Sunday, April 19, 2020
One side effect of the addition of new tools at genetic genealogy services is that I get captivated by the possibilities and can't put them down. Needless to say, with the arrival of Ancestry's new tool to connect matches to our pedigree chart, I'm finding even more work cut out for me. Thankfully, the end result is adding new details to each of the four trees I keep on Ancestry.
Some weeks, the work moves ahead on one side of the family, then comes to a standstill as another week moves the tasks to another branch of the tree. Genealogy can be like that, but now, as I comb through all the DNA matches which had stumped me before, I'm fairly zooming along.
Let's look at the numbers. For my mom's tree, which had stood still with zero progress in the previous two-week period, I now have managed to make up for lost time by adding 340 new names, giving a total of 21,001 individuals in her tree. The exact opposite occurred for my mother-in-law's tree, where last time I had devoted all my attention; this time, zero additions leaves her tree still at 18,368. I hate to say the same thing happened for both my dad's tree and my father-in-law's tree, but yes, they are left at 713 and 1713, respectively—strangely an exact thousand names difference between them.
Apparently, the coronavirus threat has left people thinking of far scarier thoughts than whether some nefarious law enforcement agency will use their DNA test results to nab a criminal fifth cousin out there somewhere. At all of the DNA testing services we have used, new match counts have slowed to single digits for these biweekly counts, with the exception of MyHeritage for both my kit and my husband's (up forty and forty seven, respectively), and Family Tree DNA for my own kit, which gained a meager eighteen matches in the past fortnight.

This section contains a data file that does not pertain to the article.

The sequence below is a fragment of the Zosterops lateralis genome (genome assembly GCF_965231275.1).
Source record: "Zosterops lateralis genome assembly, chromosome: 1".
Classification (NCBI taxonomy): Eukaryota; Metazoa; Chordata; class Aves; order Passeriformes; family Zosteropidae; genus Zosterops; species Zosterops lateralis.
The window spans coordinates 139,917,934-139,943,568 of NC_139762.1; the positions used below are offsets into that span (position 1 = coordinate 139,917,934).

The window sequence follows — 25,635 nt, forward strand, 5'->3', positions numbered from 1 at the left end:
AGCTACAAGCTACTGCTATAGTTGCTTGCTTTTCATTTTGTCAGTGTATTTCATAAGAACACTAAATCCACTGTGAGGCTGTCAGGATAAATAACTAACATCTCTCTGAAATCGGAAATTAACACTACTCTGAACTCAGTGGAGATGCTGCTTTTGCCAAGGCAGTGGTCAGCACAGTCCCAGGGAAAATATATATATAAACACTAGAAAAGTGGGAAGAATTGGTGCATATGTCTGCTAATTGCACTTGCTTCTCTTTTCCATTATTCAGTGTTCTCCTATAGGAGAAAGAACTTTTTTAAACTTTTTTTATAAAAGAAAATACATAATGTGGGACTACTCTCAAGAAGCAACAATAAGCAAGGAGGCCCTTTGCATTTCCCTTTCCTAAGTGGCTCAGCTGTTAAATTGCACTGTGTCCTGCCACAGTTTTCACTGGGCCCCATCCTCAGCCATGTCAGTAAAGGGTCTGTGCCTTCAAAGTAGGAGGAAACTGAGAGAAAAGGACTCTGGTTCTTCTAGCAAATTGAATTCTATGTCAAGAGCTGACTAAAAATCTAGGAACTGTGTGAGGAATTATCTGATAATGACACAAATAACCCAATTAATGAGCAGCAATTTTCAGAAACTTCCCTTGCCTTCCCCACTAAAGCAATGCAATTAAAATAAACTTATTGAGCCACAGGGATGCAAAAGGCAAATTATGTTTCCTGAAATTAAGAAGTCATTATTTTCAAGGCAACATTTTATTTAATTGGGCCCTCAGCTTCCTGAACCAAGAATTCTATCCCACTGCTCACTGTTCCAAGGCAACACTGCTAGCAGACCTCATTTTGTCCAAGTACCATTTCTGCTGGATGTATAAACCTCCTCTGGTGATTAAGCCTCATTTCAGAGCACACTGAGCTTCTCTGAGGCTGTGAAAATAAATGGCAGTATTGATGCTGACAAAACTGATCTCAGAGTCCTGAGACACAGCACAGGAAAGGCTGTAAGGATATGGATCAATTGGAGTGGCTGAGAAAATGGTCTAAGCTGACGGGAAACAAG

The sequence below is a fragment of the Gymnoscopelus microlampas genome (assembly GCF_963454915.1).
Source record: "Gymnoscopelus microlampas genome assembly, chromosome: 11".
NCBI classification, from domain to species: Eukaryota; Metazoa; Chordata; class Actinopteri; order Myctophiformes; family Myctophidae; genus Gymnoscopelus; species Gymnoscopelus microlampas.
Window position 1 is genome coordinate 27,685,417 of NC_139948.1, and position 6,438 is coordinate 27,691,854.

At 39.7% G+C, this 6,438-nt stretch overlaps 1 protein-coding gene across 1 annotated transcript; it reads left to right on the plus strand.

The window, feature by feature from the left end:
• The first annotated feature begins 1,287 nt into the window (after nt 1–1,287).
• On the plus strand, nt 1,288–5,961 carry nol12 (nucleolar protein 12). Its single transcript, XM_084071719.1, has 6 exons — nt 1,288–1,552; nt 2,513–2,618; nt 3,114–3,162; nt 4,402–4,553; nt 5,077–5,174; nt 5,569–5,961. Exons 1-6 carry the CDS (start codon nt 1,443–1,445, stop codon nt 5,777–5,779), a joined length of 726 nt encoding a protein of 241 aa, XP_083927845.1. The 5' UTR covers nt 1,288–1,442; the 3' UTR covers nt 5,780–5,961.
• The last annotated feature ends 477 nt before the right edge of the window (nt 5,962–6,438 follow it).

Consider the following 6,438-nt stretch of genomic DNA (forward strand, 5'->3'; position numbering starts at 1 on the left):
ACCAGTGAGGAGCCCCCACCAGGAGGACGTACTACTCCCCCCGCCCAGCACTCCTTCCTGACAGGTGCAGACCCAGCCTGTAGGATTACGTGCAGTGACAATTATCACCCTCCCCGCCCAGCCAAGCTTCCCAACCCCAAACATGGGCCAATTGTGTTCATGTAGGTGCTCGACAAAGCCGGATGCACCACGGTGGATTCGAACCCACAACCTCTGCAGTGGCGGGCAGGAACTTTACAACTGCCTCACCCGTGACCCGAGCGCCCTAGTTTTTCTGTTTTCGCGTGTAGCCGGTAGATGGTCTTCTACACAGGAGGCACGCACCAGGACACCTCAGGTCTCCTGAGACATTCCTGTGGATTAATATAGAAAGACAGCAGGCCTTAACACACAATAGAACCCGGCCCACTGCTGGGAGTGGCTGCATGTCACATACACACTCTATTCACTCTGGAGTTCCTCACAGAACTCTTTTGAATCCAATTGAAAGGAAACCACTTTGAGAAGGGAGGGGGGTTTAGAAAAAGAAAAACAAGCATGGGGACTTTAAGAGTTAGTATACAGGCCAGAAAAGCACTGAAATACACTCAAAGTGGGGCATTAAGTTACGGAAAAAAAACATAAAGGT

Still, that hasn't kept me from experimenting with Ancestry's new linking option—partly the reason why I've completed so much work on my mother's tree this past week. While Ancestry will provide a suggested pathway from a possible most recent common ancestor to matches, I can't just bring myself to take their word for it. Perhaps old habits die hard, but I need to document each step of the pathway—and then, after adding those records to my tree, also add all the collateral lines for each generation I pass through in the process. That adds up to a significant number of people, I discovered as I put together my report for this time period.
The most helpful matches I've unearthed with this new process seem to be stretching out to the fifth cousin level—farther than most people's trees seem to reach. However, that long-time habit of adding collateral lines for all the generations is paying off for me, as I often don't need to add much information at all. I have always made it a point to work my way to the fifth cousin level—meaning verification for all collateral lines descending from each of my fourth great-grandparents—so in many cases, it's just a matter of plugging in the details on my DNA match in my own records. Believe me, winding my way down to the present date with the collateral lines of sixty four fourth great-grandparents can be a lot of work.
Saturday, April 18, 2020
If you are noticing the confining aspect of those clever turns of phrase such as "shelter in place," perhaps you, too, are feeling rather stuck at home. Just remember: in that, you have plenty of company; apparently, those inconvenient computer hackers are also stuck at home and bored. Be sure to use this extra time on your hands to update your systems, keep your virus scans current, and—my weakness—don't miss your computer backups. An unusual online scare last night reminded me, once again, that at least for our virtual connections to the rest of the world, it's important to make sure all systems are current—or it really will feel like we are stuck far from the rest of the world.
All is not dour negativity while home, of course. Was it quick thinking on the part of Ancestry to release their newest set of genea-toys to coincide with the current version of the quarantine blues? I'm not sure I'll ever know the answer to that, but I'm putting that extra time to good use this weekend, tagging each of my DNA matches at Ancestry with their new system linking matches to individuals already in that family tree.